Gulf Coast energy forecast: uneasy

Port Fourchon, La

KAI RYSSDAL: Ray Nagin was sworn in for a second term as mayor of New Orleans today. Coincidentally, today is also the official start of hurricane season. There are parties in New Orleans for the mayor, but today is nothing to celebrate for the rest of the Gulf Coast. Residents there are facing the prospect of more storms this year and the rest of the country won't get off so easy, either. Remember gas prices last September? From the Marketplace Sustainability Desk Sam Eaton has a look at the energy infrastructure down in the gulf.


SAM EATON: Port Fourchon, Louisiana can feel like the end of the earth. But when it comes to the US energy supply this soggy Gulf Coast outpost on the Mississippi delta is at the heart of the action.

TED FALFOUT: This port plays some key role in supporting about 16-18 percent of the entire country's oil supply.

That's port director Ted Falgout. He says Port Fourchon not only serves as a key transfer point for more than $100 million of Gulf oil and foreign crude a day. It's also the base of operations for repairing offshore oil and gas platforms damaged by hurricanes Katrina and Rita.

FALGOUT: On any given day we'll have in excess of 250 large vessels a day coming into this port . . . a thousand trucks a day bringing every widget and gadget necessary. Six thousand people flying out of here by helicopter to offshore locations and back. So it's a busy center of activity.

Despite all this activity, Falgout says there's still a lot more work to be done. He says nearly a quarter of the 4,000 offshore oil rigs in the Gulf have yet to come back online.

FALGOUT: When you're not back recuperated from the last blow, it's kind of hard to get up and fight your way out of this one. If this area gets impacted even moderately, you're going to see some unprecedented energy prices and perhaps shortages.

That's a prediction that worries David Dismukes of Louisana State University's Center for Energy Studies. The National Oceanic and Atmospheric Administration predicts 13 to 16 storms this season, with as many as 10 expected to become hurricanes. Dismukes says if any of those even threaten to come into the Gulf the whole system will shut down for one simple reason:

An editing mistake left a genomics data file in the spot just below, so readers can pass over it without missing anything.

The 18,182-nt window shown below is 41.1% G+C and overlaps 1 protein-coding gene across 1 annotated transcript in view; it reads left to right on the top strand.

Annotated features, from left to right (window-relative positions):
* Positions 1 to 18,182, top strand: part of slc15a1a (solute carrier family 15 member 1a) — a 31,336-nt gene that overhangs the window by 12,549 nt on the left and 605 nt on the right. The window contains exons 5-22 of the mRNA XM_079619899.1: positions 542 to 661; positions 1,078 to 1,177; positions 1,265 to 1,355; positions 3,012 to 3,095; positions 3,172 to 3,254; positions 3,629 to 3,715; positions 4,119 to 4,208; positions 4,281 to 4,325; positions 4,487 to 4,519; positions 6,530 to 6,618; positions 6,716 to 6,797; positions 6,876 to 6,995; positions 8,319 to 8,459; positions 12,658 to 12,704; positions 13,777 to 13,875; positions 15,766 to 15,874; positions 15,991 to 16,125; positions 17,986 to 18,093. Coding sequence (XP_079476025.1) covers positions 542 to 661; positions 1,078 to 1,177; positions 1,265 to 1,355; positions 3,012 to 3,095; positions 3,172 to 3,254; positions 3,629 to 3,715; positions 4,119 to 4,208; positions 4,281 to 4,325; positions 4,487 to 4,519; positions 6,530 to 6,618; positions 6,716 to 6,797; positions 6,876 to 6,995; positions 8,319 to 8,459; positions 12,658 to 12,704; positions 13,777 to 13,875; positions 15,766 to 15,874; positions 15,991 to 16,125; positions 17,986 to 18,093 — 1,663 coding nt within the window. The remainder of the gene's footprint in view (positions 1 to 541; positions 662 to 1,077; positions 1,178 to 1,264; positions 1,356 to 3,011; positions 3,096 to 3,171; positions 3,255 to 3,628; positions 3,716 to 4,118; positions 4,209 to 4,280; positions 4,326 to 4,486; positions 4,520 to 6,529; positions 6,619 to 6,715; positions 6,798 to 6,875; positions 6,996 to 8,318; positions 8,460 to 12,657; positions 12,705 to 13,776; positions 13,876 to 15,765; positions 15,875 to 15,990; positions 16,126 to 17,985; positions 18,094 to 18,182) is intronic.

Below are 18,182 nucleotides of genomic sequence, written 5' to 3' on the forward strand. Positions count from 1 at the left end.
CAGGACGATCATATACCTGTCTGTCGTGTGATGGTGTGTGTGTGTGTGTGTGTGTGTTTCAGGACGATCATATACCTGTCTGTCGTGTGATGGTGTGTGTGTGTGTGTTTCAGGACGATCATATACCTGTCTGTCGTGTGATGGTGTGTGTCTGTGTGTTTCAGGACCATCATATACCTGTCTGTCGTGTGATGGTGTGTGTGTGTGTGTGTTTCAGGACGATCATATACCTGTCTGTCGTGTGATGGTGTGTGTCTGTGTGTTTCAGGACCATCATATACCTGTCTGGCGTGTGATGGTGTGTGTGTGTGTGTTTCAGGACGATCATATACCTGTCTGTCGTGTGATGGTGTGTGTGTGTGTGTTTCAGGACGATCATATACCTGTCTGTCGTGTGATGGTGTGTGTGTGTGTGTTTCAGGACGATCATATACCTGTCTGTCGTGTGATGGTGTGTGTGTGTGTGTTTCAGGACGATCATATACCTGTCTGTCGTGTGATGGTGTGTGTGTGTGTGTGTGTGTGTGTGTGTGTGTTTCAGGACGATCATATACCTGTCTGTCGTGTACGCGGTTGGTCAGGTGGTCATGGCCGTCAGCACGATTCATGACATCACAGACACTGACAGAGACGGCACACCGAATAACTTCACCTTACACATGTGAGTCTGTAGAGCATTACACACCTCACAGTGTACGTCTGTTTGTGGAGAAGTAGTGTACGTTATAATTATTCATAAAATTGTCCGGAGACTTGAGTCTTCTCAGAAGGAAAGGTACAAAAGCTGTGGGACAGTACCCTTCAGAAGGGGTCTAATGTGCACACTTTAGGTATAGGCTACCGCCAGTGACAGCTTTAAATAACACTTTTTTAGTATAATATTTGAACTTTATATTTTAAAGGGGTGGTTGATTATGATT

DAVID DISMUKES: A lot of this infrastructure and production is serviced by people. And people are in these tenuous areas throughout coastal Mississippi and Louisiana right now. Many are still living in trailers. Many will have to evacuate for events as minor as a tropical storm, which is events that we don't usually evacuate for around here.

He says every evacuation means two or three days of disrupted oil supplies from the gulf. And that's when nothing's been damaged. Dismukes says combine that with $70 crude oil before the hurricane season even begins and this summer isn't looking very good for oil prices.

DISMUKES: That's considerably higher than where we were this time last year, around, say, $55 a barrel. So we're already, if you think of this kind of snowballing effect, we're already ratcheted up about $20 a barrel.

Given this scenario he says spikes as high as $85 a barrel are likely. But if the Gulf Coast gets another hurricane the size of Katrina or Rita this summer, all bets are off. Dismukes says in the wake of rising energy prices the US economy has shown surprising resiliency. The hope along the Gulf Coast is that this year's hurricane season won't be the one that pushes it over the edge.

In Port Fourchon, Louisiana I'm Sam Eaton for Marketplace.

About the author

Sam Eaton is an independent radio and television journalist. His reporting on complex environmental issues from climate change to population growth has taken him all over the United States and the world.

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